Futures opened trading 6 cents lower Monday morning at $3.17 as weather models were unable to muster any significant changes and the likelihood of tapping into cold, Canadian air appeared remote.
"No major changes were made to the forecast in this period when compared to the Sunday report, but cooler changes are noted in the eastern half relative to expectations seen late last week," said MDA Weather Services in its Monday six- to 10-day outlook. "Near-normal readings are now forecast from the Plains points east, with any belows pressing in being brief and storm based. A cooler air mass is seen in Canada, but this air mass may be a struggle to tap into given the still active flow out of the Pacific.
"With that said, raw model consensus is cooler across the eastern half and poses a risk lean in that direction. The Southwest favors aboves throughout the period. Some models over the weekend suggested interaction between low pressure and a cooler Canadian air mass, a risk in the cooler direction of forecast. The Interior West could be cooler late."
Bulls were advised to be patient for forecast weather to develop.
"It's next weekend when a weather system will track over the southern and eastern U.S., to then be followed by a colder one across the north-central and northeastern U.S., and where we see the addition of several heating degree days," said Natgasweather.com in a Sunday report. "Mild high pressure is favored to follow across the southern and eastern U.S. April 28-31 with light demand returning, although it's worth noting the EC [European] weather model is a little cooler on the late April pattern than the warmer GFS [Global Forecast System]."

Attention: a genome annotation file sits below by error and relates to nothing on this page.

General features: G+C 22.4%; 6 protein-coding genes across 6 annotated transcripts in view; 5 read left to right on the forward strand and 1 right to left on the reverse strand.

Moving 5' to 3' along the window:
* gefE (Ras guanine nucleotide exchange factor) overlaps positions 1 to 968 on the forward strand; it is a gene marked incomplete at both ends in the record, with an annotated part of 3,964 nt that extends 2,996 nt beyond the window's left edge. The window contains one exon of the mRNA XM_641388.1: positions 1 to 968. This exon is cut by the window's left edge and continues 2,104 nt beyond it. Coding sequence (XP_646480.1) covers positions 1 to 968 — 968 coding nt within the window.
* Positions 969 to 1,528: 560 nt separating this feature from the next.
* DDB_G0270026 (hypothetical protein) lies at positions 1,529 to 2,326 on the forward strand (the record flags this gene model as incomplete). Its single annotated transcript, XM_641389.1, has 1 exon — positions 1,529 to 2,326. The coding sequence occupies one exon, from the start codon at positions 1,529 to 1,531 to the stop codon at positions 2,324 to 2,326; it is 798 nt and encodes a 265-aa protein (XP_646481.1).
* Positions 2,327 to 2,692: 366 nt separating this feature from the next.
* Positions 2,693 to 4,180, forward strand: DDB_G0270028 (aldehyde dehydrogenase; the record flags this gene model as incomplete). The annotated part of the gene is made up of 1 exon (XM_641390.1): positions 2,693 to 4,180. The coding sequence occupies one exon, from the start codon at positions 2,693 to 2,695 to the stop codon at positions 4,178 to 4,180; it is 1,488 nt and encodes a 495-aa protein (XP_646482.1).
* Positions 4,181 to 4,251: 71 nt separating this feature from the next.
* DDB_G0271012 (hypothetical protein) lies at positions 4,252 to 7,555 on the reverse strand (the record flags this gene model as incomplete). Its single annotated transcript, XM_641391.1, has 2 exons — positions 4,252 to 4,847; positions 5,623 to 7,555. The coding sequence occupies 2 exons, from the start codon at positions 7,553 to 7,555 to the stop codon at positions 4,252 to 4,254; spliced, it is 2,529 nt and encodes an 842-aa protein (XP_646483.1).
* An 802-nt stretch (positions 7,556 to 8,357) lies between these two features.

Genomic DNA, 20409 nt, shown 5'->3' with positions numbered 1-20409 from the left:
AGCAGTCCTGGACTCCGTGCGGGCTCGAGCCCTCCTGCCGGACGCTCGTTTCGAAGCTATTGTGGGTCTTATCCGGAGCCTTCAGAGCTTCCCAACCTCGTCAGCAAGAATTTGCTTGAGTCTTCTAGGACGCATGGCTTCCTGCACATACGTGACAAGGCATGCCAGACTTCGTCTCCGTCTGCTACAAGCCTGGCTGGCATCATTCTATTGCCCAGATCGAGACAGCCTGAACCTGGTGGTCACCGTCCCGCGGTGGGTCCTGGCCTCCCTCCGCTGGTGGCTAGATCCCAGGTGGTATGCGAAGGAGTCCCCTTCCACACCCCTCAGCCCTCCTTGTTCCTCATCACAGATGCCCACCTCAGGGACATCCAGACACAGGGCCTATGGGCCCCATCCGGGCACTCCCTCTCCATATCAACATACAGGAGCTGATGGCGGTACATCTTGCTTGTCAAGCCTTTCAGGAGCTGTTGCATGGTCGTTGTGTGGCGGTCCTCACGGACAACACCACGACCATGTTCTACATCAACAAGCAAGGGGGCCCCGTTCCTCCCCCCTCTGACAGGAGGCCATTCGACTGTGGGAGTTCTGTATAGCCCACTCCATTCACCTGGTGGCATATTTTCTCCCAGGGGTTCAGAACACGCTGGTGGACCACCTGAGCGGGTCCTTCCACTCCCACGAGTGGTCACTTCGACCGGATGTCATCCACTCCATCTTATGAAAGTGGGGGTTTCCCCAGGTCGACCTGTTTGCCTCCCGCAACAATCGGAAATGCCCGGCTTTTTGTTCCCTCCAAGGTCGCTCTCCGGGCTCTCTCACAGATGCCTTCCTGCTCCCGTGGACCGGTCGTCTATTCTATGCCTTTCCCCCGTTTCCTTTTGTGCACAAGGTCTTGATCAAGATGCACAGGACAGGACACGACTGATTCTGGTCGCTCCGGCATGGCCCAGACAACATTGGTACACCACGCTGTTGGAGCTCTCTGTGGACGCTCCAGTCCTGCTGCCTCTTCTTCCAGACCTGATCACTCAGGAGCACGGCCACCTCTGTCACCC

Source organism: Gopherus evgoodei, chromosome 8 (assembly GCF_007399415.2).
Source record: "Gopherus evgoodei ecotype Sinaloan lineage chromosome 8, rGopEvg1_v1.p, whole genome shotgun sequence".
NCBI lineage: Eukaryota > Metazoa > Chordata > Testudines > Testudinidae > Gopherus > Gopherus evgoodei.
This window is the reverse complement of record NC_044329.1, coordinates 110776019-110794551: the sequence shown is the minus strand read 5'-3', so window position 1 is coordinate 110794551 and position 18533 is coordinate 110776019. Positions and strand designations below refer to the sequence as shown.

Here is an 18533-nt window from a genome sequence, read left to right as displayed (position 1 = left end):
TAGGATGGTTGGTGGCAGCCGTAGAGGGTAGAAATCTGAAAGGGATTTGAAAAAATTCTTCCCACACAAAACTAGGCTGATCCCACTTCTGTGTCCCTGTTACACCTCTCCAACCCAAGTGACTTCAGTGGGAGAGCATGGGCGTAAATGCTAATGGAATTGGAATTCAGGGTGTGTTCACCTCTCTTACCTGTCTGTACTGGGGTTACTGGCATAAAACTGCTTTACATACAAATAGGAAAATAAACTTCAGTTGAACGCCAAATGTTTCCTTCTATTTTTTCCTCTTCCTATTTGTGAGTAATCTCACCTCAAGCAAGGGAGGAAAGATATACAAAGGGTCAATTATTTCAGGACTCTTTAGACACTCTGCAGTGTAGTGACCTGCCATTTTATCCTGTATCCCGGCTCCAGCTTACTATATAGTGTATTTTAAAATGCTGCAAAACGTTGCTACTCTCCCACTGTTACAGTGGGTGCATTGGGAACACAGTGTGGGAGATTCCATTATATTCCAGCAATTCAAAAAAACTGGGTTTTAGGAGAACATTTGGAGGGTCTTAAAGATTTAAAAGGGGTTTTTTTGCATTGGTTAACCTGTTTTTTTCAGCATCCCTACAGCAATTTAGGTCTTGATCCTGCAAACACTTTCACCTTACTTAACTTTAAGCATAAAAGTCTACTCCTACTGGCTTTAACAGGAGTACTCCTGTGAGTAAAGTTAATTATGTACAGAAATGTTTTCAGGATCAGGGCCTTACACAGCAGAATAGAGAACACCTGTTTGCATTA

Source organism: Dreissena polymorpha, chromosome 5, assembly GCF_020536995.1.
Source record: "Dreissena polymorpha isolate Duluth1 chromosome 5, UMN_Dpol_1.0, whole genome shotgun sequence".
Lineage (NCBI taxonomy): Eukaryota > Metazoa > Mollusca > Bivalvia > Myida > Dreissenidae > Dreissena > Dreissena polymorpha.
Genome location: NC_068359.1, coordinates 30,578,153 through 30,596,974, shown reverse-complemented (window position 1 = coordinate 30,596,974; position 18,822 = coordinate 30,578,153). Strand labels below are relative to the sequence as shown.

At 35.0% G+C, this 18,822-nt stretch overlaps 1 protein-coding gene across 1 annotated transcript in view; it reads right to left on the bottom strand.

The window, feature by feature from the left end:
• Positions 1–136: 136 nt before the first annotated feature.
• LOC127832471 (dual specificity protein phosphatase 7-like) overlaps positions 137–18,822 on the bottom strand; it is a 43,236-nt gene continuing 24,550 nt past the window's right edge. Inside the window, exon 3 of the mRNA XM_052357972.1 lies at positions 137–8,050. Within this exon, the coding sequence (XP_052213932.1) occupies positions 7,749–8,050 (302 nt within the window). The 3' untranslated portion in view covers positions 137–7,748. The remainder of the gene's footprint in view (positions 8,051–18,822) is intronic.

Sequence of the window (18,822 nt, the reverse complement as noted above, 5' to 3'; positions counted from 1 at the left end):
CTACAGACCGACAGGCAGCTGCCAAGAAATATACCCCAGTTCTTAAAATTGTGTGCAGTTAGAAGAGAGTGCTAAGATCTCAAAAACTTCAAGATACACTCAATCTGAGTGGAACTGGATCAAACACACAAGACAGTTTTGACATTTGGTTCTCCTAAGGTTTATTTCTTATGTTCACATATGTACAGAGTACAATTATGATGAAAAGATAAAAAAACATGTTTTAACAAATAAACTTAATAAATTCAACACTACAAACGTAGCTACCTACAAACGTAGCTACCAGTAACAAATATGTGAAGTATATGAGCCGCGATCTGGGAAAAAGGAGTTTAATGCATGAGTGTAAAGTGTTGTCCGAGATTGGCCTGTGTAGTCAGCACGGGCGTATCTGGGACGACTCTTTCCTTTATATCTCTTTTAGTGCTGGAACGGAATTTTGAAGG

Despite Monday’s setback, traders are looking at what may be a warm spring and summer on the heels of a warm winter.
"Some of the early thoughts are that after this warm winter that we could be seeing a warm summer, and that has been one of the reasons natural gas has been on this upmove," said Powerhouse LLC principal Elaine Levin. "I was thinking that once we got into the $3s that producers would come in and sell this market, but they haven't, and I think some of that may be expectations for higher demand this summer.
"That's why puts were created. You can pay the [put] premium and protect the downside and not give up the upside. Conversely I can buy a put and sell a call and participate in a move higher. "We did a hedge for a producer recently for next year with a call skew and he was able to sell a call higher than the price he sold the put," she said.
Others see a move lower followed by a summer advance.
"Short term I am looking for a move as low as $2.80, but beyond that, prices should rise," said Harry’s RE Trust’s principal Alan Harry. "Production is just not responding to the increase in the gas rig count we have seen for the last year."
FCStone Latin America LLC’s Tom Saal, vice president, in his work with Market Profile expected the market to test last week's value area at $3.221 to $3.149. That value area, he said, encompasses a large portion of Minus Development pricing from last week.
"Minus Development is a pricing area 'to be filled in' to complete a normal (bell curve) distribution," he said in Monday note to clients.